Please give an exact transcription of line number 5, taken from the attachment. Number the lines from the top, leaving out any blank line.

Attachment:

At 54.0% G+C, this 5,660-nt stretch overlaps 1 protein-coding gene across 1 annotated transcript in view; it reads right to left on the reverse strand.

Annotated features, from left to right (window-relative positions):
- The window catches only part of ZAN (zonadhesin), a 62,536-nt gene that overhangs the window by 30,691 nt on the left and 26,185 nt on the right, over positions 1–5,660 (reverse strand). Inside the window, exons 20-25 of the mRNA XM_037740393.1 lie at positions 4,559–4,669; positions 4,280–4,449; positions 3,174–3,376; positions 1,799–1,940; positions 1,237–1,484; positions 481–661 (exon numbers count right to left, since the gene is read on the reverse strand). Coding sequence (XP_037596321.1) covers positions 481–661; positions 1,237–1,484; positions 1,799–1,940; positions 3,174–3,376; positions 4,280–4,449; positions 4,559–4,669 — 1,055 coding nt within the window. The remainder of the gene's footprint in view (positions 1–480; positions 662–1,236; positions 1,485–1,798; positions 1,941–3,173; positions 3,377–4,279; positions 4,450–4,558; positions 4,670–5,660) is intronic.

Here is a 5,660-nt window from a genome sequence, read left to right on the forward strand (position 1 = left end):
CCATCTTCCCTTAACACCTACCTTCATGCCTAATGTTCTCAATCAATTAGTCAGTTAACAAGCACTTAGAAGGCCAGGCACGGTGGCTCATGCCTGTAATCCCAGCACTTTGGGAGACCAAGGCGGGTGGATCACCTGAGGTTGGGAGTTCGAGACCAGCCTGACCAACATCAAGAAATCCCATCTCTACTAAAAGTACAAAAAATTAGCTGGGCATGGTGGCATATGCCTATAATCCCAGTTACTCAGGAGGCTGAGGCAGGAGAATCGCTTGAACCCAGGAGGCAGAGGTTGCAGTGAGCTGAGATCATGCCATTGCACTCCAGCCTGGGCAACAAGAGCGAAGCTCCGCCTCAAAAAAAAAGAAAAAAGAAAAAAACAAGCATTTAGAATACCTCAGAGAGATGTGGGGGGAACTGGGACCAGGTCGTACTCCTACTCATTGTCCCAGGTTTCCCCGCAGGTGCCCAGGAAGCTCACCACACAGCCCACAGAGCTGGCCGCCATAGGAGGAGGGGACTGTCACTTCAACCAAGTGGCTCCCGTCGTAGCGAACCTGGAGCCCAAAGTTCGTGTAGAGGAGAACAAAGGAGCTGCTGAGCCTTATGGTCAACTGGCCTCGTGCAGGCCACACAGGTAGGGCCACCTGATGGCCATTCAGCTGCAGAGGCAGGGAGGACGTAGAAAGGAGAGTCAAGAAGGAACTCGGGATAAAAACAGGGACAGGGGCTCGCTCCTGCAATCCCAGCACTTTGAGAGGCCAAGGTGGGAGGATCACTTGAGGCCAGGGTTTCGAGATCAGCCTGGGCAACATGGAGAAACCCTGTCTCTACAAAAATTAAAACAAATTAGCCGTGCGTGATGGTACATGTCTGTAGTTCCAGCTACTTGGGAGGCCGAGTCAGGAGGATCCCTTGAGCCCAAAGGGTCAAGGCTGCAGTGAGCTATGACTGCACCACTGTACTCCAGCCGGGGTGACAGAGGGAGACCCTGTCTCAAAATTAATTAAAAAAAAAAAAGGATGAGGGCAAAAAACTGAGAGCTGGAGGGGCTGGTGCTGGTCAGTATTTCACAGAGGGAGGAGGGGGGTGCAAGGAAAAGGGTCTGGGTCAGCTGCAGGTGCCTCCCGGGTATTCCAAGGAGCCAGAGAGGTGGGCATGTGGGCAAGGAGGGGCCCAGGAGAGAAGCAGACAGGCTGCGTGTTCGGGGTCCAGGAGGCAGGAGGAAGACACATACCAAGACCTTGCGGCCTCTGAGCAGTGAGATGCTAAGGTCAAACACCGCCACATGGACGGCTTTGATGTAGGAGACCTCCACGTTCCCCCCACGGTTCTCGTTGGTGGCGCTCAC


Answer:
CCATCTTCCCTTAACACCTACCTTCATGCCTAATGTTCTCAATCAATTAGTCAGTTAACAAGCACTTAGAAGGCCAGGCACGGTGGCTCATGCCTGTAATCCCAGCACTTTGGGAGACCAAGGCGGGTGGATCACCTGAGGTTGGGAGTTCGAGACCAGCCTGACCAACATCAAGAAATCCCATCTCTACTAAAAGTACAAAAAATTAGCTGGGCATGGTGGCATATGCCTATAATCCCAGTTACTCAGGAGGCTGAGGCAGGAGAATCGCTTGAACCCAGGAGGCAGAGGTTGCAGTGAGCTGAGATCATGCCATTGCACTCCAGCCTGGGCAACAAGAGCGAAGCTCCGCCTCAAAAAAAAAGAAAAAAGAAAAAAACAAGCATTTAGAATACCTCAGAGAGATGTGGGGGGAACTGGGACCAGGTCGTACTCCTACTCATTGTCCCAGGTTTCCCCGCAGGTGCCCAGGAAGCTCACCACACAGCCCACAGAGCTGGCCGCCATAGGAGGAGGGGACTGTCACTTCAACCAAGTGGCTCCCGTCGTAGCGAACCTGGAGCCCAAAGTTCGTGTAGAGGAGAACAAAGGAGCTGCTGAGCCTTATGGTCAACTGGCCTCGTGCAGGCCACACAGGTAGGGCCACCTGATGGCCATTCAGCTGCAGAGGCAGGGAGGACGTAGAAAGGAGAGTCAAGAAGGAACTCGGGATAAAAACAGGGACAGGGGCTCGCTCCTGCAATCCCAGCACTTTGAGAGGCCAAGGTGGGAGGATCACTTGAGGCCAGGGTTTCGAGATCAGCCTGGGCAACATGGAGAAACCCTGTCTCTACAAAAATTAAAACAAATTAGCCGTGCGTGATGGTACATGTCTGTAGTTCCAGCTACTTGGGAGGCCGAGTCAGGAGGATCCCTTGAGCCCAAAGGGTCAAGGCTGCAGTGAGCTATGACTGCACCACTGTACTCCAGCCGGGGTGACAGAGGGAGACCCTGTCTCAAAATTAATTAAAAAAAAAAAAGGATGAGGGCAAAAAACTGAGAGCTGGAGGGGCTGGTGCTGGTCAGTATTTCACAGAGGGAGGAGGGGGGTGCAAGGAAAAGGGTCTGGGTCAGCTGCAGGTGCCTCCCGGGTATTCCAAGGAGCCAGAGAGGTGGGCATGTGGGCAAGGAGGGGCCCAGGAGAGAAGCAGACAGGCTGCGTGTTCGGGGTCCAGGAGGCAGGAGGAAGACACATACCAAGACCTTGCGGCCTCTGAGCAGTGAGATGCTAAGGTCAAACACCGCCACATGGACGGCTTTGATGTAGGAGACCTCCACGTTCCCCCCACGGTTCTCGTTGGTGGCGCTCAC